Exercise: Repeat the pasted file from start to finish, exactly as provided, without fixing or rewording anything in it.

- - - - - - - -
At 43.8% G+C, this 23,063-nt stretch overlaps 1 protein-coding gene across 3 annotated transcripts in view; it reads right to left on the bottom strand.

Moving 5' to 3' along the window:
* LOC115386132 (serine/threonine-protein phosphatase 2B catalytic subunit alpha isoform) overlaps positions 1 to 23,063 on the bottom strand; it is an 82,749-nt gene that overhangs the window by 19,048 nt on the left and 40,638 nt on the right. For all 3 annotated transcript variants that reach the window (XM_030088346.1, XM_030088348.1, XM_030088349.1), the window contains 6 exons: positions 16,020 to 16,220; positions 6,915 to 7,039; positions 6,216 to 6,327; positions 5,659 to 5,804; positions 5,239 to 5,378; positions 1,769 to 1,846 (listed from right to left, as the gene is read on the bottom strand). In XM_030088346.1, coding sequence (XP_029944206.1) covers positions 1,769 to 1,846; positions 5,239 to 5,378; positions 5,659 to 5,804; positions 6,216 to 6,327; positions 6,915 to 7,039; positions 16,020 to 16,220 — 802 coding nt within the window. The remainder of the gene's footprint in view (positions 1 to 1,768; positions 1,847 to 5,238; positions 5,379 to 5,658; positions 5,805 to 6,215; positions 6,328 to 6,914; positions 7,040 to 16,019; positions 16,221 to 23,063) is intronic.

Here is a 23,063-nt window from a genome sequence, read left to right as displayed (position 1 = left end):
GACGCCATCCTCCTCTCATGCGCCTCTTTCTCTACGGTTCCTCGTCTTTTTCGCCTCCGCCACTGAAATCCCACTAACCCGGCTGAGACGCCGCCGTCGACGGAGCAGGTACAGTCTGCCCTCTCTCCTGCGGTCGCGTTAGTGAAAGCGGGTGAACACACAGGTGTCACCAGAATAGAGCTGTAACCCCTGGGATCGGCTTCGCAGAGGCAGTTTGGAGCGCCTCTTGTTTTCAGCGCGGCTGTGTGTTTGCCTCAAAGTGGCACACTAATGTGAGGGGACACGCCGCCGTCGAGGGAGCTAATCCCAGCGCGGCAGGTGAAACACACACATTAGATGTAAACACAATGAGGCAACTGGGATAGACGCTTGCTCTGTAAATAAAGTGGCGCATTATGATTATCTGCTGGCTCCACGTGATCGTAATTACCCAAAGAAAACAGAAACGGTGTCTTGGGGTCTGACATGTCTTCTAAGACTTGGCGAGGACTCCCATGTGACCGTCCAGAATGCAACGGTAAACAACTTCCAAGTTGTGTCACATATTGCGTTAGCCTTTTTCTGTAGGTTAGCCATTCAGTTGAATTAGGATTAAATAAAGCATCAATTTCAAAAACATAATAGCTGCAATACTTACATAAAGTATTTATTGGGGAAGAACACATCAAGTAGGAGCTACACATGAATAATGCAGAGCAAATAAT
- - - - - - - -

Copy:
At 43.8% G+C, this 23,063-nt stretch overlaps 1 protein-coding gene across 3 annotated transcripts in view; it reads right to left on the bottom strand.

Moving 5' to 3' along the window:
* LOC115386132 (serine/threonine-protein phosphatase 2B catalytic subunit alpha isoform) overlaps positions 1 to 23,063 on the bottom strand; it is an 82,749-nt gene that overhangs the window by 19,048 nt on the left and 40,638 nt on the right. For all 3 annotated transcript variants that reach the window (XM_030088346.1, XM_030088348.1, XM_030088349.1), the window contains 6 exons: positions 16,020 to 16,220; positions 6,915 to 7,039; positions 6,216 to 6,327; positions 5,659 to 5,804; positions 5,239 to 5,378; positions 1,769 to 1,846 (listed from right to left, as the gene is read on the bottom strand). In XM_030088346.1, coding sequence (XP_029944206.1) covers positions 1,769 to 1,846; positions 5,239 to 5,378; positions 5,659 to 5,804; positions 6,216 to 6,327; positions 6,915 to 7,039; positions 16,020 to 16,220 — 802 coding nt within the window. The remainder of the gene's footprint in view (positions 1 to 1,768; positions 1,847 to 5,238; positions 5,379 to 5,658; positions 5,805 to 6,215; positions 6,328 to 6,914; positions 7,040 to 16,019; positions 16,221 to 23,063) is intronic.

Here is a 23,063-nt window from a genome sequence, read left to right as displayed (position 1 = left end):
GACGCCATCCTCCTCTCATGCGCCTCTTTCTCTACGGTTCCTCGTCTTTTTCGCCTCCGCCACTGAAATCCCACTAACCCGGCTGAGACGCCGCCGTCGACGGAGCAGGTACAGTCTGCCCTCTCTCCTGCGGTCGCGTTAGTGAAAGCGGGTGAACACACAGGTGTCACCAGAATAGAGCTGTAACCCCTGGGATCGGCTTCGCAGAGGCAGTTTGGAGCGCCTCTTGTTTTCAGCGCGGCTGTGTGTTTGCCTCAAAGTGGCACACTAATGTGAGGGGACACGCCGCCGTCGAGGGAGCTAATCCCAGCGCGGCAGGTGAAACACACACATTAGATGTAAACACAATGAGGCAACTGGGATAGACGCTTGCTCTGTAAATAAAGTGGCGCATTATGATTATCTGCTGGCTCCACGTGATCGTAATTACCCAAAGAAAACAGAAACGGTGTCTTGGGGTCTGACATGTCTTCTAAGACTTGGCGAGGACTCCCATGTGACCGTCCAGAATGCAACGGTAAACAACTTCCAAGTTGTGTCACATATTGCGTTAGCCTTTTTCTGTAGGTTAGCCATTCAGTTGAATTAGGATTAAATAAAGCATCAATTTCAAAAACATAATAGCTGCAATACTTACATAAAGTATTTATTGGGGAAGAACACATCAAGTAGGAGCTACACATGAATAATGCAGAGCAAATAAT